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Idaho Estate Planning What is an Inventory in a Probate

By Lane V. Erickson, Idaho Estate Planning Attorney

Being a personal representative is not an easy job. In a probate, the personal representative has a lot of different things they are required to complete. In addition to providing notice to all of those entitled to receive it, the personal representative is also required to give additional information to the Court and to certain individuals, including heirs of the estate. This additional information includes an inventory of the estate.

The need to do an inventory is not dependent on whether there was a written last will and testament or not. Even when a person dies without a will, which means they die intestate, an inventory is still required to be done.

At the Racine law office, we have a team of premier Idaho probate attorneys who work with each client and their family. Our job begins by helping each client create their own customized estate plan. We also help our clients who have had a family member of loved one pass away complete the probate process when needed. Our team of Idaho probate lawyers includes partners Randy Budge and Lane Erickson and attorneys Nate Palmer and Dave Bagley. Each of our attorneys have earned the highest rankings possible on several legal rating services for their knowledge, skill and experience in helping individuals and families through the probate process. These services include AVVO, Martindale and Hubbell, and Justia, and are based on the reviews given by other attorneys, judges, and most importantly our current clients.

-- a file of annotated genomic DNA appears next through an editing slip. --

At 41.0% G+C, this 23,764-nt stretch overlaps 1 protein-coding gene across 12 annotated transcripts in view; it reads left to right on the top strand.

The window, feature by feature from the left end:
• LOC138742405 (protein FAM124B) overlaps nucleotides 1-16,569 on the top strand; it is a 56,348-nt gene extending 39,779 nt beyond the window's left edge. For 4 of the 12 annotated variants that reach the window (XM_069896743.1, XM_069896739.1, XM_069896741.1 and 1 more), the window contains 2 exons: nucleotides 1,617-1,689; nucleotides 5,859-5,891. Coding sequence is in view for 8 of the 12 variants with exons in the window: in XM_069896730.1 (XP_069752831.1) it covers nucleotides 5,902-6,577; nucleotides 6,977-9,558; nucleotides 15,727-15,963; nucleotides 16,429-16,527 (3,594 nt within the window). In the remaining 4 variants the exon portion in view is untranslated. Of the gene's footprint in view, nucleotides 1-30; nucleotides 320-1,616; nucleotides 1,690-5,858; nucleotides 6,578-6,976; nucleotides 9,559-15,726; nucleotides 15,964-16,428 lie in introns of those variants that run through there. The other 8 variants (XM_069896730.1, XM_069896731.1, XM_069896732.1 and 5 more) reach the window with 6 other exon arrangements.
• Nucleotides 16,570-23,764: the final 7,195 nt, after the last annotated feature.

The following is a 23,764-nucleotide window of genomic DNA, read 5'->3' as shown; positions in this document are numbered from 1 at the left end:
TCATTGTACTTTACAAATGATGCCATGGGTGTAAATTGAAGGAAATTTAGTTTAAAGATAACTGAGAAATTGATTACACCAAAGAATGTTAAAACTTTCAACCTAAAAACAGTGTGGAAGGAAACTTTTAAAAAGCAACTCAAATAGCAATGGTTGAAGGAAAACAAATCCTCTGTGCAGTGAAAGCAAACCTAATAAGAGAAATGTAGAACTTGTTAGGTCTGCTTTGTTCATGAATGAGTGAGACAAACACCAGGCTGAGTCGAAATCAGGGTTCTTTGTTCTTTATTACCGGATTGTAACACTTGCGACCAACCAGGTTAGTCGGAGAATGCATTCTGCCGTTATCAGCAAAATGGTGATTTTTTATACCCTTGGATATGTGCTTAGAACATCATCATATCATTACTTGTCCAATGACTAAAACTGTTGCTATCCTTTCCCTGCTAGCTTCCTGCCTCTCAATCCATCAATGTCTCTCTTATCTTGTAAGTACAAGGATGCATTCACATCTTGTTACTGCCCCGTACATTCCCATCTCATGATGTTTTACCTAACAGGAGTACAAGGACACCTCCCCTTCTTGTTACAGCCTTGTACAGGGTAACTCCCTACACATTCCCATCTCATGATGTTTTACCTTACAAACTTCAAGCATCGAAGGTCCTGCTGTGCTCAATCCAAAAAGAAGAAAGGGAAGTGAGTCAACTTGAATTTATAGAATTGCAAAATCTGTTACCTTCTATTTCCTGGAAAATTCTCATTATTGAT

For many clients and families who have never dealt with the probate process completing a probate is an intimidating prospect. Our job is to make this process simple to understand and easy to complete. Part of the probate process in Idaho includes an inventory. The purpose of this article is to describe what the inventory is, how to do an inventory of the estate, and why it is important or necessary to complete an inventory.

Keep in mind that this article is not exhaustive but is really just a starting place for you to be able to understand the importance of completing an inventory in the probate process. If you have additional questions, we encourage you to contact us to schedule a free 30-minute consultation where we can explain the probate process in detail and why an inventory is important.

What It is

To begin with it’s important to understand what an inventory of the estate actually is. In its simplest form, it is a description of the money, property, and assets that belong to the estate. However, it’s actually much more than that. When an inventory is properly completed, it also describes the debts and obligations that are owed by the person who passed away.

In Idaho, a person’s estate, whether they are alive, or they have passed away, includes everything they own and it also includes everything they owe. If we were to draw a picture of this, it would be a circle and inside that circle we would include items that are owned such as homes, cars, bank accounts, personal property, and items of significant value such as coin collections, guns, tools, jewelry, and so forth. We would also include all the debts that are owed such as mortgages, credit cards, student loans, utilities, and any other kind of bill.